Moth Mullein is not only useful for its medicinal properties but also for its ecological value. The plant is an important food source for various species of moths, butterflies, and bees. The fuzzy leaves and stems of Moth Mullein provide shelter for small insects and spiders, and the plant's flowers are a source of nectar for pollinators.

The plant's long taproot also helps to improve soil quality by breaking up compacted soil and drawing up nutrients from deeper layers. This makes it a valuable addition to restoration projects in areas where the soil has been disturbed, such as along roadsides or in construction sites.

In addition to its ecological benefits, Moth Mullein is also a popular ornamental plant in gardens and landscapes. Its tall, showy spikes of flowers add height and texture to borders and meadows, and its soft, fuzzy leaves provide an interesting contrast to other plants.

One of the best things about Moth Mullein is its versatility. Whether you're looking for a natural remedy, a dye plant, or a beautiful addition to your garden, this plant has something to offer. With its rich history and diverse uses, Moth Mullein is truly a remarkable plant that deserves our attention and respect.

Here are some interesting facts about Moth Mullein:

  1. Moth Mullein is native to Europe, but it has been introduced to other parts of the world and is now considered an invasive species in some areas.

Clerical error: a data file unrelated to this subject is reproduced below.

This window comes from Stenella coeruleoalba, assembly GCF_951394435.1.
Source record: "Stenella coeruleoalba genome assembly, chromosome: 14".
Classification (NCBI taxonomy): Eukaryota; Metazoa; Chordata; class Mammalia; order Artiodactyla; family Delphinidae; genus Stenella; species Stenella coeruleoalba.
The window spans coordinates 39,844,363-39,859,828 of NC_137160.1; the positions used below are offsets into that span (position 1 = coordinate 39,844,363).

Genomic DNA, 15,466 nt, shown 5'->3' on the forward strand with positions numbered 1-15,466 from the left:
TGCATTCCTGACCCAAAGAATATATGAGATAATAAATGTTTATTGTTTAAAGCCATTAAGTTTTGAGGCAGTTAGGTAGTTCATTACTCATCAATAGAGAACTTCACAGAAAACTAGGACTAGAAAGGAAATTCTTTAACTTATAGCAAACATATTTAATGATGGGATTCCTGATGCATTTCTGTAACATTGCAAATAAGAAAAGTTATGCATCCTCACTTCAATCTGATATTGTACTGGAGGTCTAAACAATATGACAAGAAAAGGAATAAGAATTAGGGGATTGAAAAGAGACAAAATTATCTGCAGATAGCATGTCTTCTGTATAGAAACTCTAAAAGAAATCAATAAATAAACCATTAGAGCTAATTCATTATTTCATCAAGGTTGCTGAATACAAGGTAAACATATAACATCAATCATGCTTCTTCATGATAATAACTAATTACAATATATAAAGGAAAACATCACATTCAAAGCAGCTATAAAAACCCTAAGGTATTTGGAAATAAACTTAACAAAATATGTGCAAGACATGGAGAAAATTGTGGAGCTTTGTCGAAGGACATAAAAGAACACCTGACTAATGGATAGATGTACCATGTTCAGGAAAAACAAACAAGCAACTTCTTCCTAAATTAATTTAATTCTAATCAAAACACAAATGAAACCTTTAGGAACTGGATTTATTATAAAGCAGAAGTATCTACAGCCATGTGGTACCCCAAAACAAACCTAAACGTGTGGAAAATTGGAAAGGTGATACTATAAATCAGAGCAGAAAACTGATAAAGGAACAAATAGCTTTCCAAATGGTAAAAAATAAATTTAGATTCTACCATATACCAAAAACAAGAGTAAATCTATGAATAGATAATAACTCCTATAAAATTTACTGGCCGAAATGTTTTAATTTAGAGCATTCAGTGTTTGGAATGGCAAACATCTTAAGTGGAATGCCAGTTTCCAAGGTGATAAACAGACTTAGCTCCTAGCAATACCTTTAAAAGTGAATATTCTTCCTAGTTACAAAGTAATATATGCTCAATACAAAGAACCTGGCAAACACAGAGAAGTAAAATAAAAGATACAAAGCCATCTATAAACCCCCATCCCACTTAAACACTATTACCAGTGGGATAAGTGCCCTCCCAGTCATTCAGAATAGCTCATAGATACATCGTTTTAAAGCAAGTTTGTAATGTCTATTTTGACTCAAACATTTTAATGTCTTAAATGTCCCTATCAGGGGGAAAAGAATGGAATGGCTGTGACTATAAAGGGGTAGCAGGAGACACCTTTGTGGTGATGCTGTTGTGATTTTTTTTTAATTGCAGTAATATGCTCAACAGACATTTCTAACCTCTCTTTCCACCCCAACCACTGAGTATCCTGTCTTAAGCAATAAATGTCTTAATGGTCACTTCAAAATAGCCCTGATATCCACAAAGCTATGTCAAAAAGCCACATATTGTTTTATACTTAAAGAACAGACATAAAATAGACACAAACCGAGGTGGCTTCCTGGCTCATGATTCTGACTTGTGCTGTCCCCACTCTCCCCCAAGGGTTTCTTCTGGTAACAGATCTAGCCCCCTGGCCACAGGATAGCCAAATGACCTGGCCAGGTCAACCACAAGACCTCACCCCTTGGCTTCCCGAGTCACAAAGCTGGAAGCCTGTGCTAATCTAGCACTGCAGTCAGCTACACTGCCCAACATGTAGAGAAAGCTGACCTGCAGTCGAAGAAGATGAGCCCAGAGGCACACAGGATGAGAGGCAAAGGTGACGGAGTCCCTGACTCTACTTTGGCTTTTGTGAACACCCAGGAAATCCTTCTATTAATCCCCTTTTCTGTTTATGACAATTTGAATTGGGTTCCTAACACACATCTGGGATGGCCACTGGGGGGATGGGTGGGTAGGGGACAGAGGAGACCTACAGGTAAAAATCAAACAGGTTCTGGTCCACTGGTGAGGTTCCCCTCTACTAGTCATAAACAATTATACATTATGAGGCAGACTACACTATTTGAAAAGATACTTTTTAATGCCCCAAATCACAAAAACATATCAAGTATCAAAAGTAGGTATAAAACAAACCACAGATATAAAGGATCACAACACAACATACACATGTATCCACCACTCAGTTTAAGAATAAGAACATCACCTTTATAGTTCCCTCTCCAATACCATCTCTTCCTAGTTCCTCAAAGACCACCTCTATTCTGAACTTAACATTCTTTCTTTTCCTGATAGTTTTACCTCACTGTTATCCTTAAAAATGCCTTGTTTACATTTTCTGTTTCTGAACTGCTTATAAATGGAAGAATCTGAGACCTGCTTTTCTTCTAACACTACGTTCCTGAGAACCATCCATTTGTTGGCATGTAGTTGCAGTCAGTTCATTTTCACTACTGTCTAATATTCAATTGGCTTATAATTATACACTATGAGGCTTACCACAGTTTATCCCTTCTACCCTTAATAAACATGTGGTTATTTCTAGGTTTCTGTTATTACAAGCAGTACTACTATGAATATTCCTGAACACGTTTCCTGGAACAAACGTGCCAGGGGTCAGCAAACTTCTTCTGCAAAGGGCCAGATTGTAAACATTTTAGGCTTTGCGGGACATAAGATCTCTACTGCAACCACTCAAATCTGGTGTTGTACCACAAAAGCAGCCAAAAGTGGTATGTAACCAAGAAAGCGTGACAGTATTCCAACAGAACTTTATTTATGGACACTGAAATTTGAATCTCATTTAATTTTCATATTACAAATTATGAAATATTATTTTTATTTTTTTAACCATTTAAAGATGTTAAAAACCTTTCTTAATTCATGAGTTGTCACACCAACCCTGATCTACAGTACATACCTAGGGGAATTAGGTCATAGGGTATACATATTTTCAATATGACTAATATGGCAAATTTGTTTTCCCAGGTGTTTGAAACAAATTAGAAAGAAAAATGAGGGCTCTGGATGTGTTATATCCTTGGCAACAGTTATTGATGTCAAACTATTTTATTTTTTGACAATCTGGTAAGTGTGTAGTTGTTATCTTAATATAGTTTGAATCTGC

2. The plant is often confused with Common Mullein (Verbascum thapsus), which is a similar but larger species that is more commonly found in North America.

  3. The name "Moth Mullein" comes from the moth-like appearance of the flowers, which have fuzzy petals and are arranged in a spike.

  4. In traditional medicine, Moth Mullein was used to treat respiratory ailments such as coughs, bronchitis, and asthma, as well as skin conditions like eczema and burns.

  5. Moth Mullein was also used in ancient times as a source of lamp wick. The dried stems were dipped in wax or animal fat and burned as a crude form of lighting.

  6. The plant's seeds are known to be long-lived and can remain viable in the soil for up to 100 years, making Moth Mullein a persistent weed in some areas.

  7. Moth Mullein is a biennial plant, meaning it completes its life cycle over the course of two years. In the first year, it produces a rosette of leaves close to the ground, and in the second year, it sends up a tall flower stalk.

  8. In some cultures, Moth Mullein was believed to have magical properties and was used in divination rituals to predict the future.

These are just a few of the many interesting facts about Moth Mullein. Whether you're interested in the plant's medicinal properties, its ecological value, or its rich history and folklore, there's no denying that Moth Mullein is a fascinating and versatile plant with much to offer.


Moth Mullein filmed at Carnforth in Lancashire on the 27th August 2023.


Music credits
Stopping By the Inn by Twin Musicom is licensed under a Creative Commons Attribution 4.0 license.